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Ben • Stage IIc Survivor

Ben . 28. Sydney, Australia

In late 2017 I began developing what felt like what I knew to be gynocomastia or man boobs as the layman would call it.

I'm a fit, active, gym going guy with no history of antibiotics use so this was pretty weird.

I went to the local Doc and had them checked out he didn't seemed to phased and told me it was likely just fat...


A few weeks later I'm back in and now I have a painful lump on one of my balls, I'm pretty much a qualified google doctor like most of us, so I've done my research at this point and cancer flags are popping up left and right.


Doc told me not to worry about it and this is where my story takes a sad turn down the path of mismanagement. Long story short I go back a few times over a 3 month period and each time I'm told not to worry, even after I've had the lump felt multiple times. Eventually after pleading for it, I'm begrudgingly sent for the ultrasound by the Doc under the premise of no rush required.


Obviously now with my extensive knowledge, at a patients level at least, I know that things should've moved much, much quicker. 

I'm eventually diagnosed with stage II b TC and have my orchiectomy literally the next day, crazy how fast things moved once I got into the right hands, which were the Uro-Oncology team at Lifehouse here in Sydney, Australia.

I like most guys at stage II and up, I went through 3 x BEP, and yep it sucked -massively. I went from 95 kg and lean to 80 kg and skinny/bloated over the 9 weeks. While I wouldn't recommend it to a friend as a casual activity BEP is a neccesary evil and extremely effective and what it does, we're young and strong, quick to forget and move on. 


After BEP unfortunately my tumour had not shrunk, it had in fact grown, progressing me to stage II C...my tumour markers were back to normal but it had somehow grown, turns out I had a tumour that was mainly terratoma, a chemo resistant tumour. Lucky me I got to have more treatment and really get the full experience!


More treatment is spelt RPLND, do yourself a favor, don't google it while you're still having chemo and it's still a possible outcome for you. I was extremely lucky to be treated where I was and the urological surgeons were able to perform my surgery robotically, one of the very few times it had been done here in Australia.


That surgery was hardcore and I felt it for a good 6 weeks after, when it's done with the open approach you hear of guys in pain for months, so I'm a lucky guy and huge advocate for robotic surgery, 110% worth finding the very few experts that can do it and having them assess your case.


That pretty much brings me to where I am now with a few ongoing complications like sarcoidosis and hormonal issues chucked in for good measure.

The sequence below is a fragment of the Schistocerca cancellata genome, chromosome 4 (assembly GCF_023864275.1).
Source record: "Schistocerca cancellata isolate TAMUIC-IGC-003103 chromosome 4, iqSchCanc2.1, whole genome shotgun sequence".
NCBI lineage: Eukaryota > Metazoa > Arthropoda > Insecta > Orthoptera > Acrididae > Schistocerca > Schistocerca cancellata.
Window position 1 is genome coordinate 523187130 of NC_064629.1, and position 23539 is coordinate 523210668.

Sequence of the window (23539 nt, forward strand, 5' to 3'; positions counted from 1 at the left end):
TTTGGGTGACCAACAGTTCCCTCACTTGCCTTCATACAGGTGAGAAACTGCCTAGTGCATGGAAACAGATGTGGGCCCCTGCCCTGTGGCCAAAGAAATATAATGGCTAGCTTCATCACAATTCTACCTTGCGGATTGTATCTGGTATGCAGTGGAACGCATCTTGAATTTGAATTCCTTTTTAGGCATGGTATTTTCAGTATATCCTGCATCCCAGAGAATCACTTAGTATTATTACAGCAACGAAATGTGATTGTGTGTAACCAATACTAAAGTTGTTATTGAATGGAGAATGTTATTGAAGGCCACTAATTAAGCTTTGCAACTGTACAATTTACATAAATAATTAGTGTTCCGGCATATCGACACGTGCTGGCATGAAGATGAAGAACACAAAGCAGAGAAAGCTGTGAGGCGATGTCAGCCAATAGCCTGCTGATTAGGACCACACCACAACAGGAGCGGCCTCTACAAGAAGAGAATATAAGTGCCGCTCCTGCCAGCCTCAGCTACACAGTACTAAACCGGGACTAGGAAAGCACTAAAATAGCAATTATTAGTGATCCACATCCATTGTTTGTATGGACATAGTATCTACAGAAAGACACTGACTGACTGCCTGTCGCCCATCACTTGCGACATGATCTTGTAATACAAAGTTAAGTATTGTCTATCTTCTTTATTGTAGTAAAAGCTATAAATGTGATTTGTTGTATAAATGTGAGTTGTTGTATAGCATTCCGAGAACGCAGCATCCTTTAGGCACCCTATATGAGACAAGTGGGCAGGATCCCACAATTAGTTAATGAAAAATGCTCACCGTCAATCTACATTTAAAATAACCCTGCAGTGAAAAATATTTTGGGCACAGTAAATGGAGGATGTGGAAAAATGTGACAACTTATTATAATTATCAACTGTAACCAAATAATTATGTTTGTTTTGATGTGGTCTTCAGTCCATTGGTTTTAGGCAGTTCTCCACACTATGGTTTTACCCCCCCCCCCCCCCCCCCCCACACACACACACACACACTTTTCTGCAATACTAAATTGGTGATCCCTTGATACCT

Importantly I'm cancer free by my oncologists reckoning so its time to get on the path towards normality or whatever my new normal will be. 

Cancer isn't one of those things where you are going to get a word in your ear and you're suddenly healthy. I'm fully aware that I'll live with the ramifications of cancer for the rest of my days, but who cares, I'm lucky enough to have a rest of my days and that's what matters.

You get a certain perspective and appreciation for life and living healthily that is very hard to communicate to someone who's never faced a life threatening illness and often times equally hard for them to appreciate. It's awesome the shift in mindset and has genuinely changed the way I see the world.

 I hope my story can now push guys into getting this shit checked out ASAP. Such a big chance whatever lump a guy has is nothing sinister but when the alternative of getting it checked out leads to horrible treatments and maybe death, why not get it looked at. Importantly, and a lesson learned from me, is when it is looked at - ensure you get an ultrasound regardless of what the opinion a physical inspection produces. 


Moving forward, personally, I see it as an obligation to share my story. I didn't get to live to just hold on to this shit and keep it private.

Guys as a whole are too hard headed and too stupid to get this kind of shit checked in the first place, we need to have conversations about this kind of thing early on in a young man's life.

Why does my girlfriend know literally everything there is to know about breast cancer and I knew jack shit about testicular cancer before my battle with it? Needs to change, if you're a member of the TC brotherhood reading this, first off get yourself healthy and strong and when you do, I hope you're then able to share your story with as many people as you can so this cancer gets the airplay it deserves.


For such a treatable and curable cancer it's crazy that we let anyone die

from ignorance to the signs.


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